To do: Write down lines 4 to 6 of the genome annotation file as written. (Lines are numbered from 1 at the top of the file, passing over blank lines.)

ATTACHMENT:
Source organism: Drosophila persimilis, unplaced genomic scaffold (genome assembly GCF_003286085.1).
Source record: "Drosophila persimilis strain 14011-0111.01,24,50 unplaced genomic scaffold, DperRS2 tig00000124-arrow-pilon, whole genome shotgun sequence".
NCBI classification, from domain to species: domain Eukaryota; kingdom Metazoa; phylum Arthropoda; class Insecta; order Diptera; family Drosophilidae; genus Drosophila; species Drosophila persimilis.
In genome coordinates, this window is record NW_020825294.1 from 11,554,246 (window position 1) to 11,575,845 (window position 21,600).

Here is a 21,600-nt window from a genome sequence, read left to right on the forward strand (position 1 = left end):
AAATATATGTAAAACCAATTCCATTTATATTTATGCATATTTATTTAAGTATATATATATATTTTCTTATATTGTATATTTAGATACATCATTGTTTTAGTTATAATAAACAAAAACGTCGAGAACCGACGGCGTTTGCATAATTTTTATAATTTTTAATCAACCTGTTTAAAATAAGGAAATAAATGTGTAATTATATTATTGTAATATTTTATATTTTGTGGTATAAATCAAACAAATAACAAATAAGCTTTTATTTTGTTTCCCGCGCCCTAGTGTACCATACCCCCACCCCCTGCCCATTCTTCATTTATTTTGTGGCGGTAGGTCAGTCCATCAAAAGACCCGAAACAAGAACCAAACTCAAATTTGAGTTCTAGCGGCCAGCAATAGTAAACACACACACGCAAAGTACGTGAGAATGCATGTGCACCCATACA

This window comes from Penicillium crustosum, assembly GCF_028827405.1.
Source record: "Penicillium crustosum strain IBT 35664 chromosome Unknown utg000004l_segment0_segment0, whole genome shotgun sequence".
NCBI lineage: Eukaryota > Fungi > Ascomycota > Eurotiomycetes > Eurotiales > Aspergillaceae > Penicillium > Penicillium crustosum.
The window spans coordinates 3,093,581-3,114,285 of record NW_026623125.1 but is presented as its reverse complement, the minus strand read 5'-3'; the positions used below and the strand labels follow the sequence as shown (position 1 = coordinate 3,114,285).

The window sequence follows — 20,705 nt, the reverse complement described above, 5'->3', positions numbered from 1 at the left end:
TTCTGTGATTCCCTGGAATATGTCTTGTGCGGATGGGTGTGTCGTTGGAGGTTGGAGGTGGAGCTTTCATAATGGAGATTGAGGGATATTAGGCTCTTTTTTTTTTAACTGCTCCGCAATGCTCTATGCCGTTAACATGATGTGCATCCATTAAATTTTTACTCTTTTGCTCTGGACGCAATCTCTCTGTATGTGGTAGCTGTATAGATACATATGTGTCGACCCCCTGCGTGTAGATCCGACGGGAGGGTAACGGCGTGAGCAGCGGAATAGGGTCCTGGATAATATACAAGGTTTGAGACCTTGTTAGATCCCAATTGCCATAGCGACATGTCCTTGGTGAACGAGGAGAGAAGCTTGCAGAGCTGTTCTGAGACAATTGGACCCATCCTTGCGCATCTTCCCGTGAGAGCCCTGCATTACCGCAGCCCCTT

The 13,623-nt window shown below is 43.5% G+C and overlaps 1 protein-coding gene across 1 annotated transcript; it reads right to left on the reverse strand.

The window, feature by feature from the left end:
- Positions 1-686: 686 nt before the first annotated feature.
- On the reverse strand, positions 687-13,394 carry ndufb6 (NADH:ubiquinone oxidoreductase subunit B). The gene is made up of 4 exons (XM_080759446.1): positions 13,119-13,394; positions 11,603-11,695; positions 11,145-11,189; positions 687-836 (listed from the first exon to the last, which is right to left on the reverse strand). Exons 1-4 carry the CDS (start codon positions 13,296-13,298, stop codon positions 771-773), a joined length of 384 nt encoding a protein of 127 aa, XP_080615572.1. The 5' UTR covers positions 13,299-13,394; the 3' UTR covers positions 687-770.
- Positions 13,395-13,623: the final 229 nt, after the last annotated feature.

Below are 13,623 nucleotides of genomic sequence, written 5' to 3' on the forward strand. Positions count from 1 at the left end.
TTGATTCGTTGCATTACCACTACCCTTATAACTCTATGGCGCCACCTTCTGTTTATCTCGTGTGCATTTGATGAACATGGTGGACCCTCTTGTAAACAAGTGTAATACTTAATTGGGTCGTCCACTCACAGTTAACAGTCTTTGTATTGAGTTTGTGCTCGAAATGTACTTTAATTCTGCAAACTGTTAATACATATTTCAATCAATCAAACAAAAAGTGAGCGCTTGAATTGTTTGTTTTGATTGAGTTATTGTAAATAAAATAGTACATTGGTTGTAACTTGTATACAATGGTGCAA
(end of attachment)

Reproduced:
In genome coordinates, this window is record NW_020825294.1 from 11,554,246 (window position 1) to 11,575,845 (window position 21,600).

Here is a 21,600-nt window from a genome sequence, read left to right on the forward strand (position 1 = left end):
AAATATATGTAAAACCAATTCCATTTATATTTATGCATATTTATTTAAGTATATATATATATTTTCTTATATTGTATATTTAGATACATCATTGTTTTAGTTATAATAAACAAAAACGTCGAGAACCGACGGCGTTTGCATAATTTTTATAATTTTTAATCAACCTGTTTAAAATAAGGAAATAAATGTGTAATTATATTATTGTAATATTTTATATTTTGTGGTATAAATCAAACAAATAACAAATAAGCTTTTATTTTGTTTCCCGCGCCCTAGTGTACCATACCCCCACCCCCTGCCCATTCTTCATTTATTTTGTGGCGGTAGGTCAGTCCATCAAAAGACCCGAAACAAGAACCAAACTCAAATTTGAGTTCTAGCGGCCAGCAATAGTAAACACACACACGCAAAGTACGTGAGAATGCATGTGCACCCATACA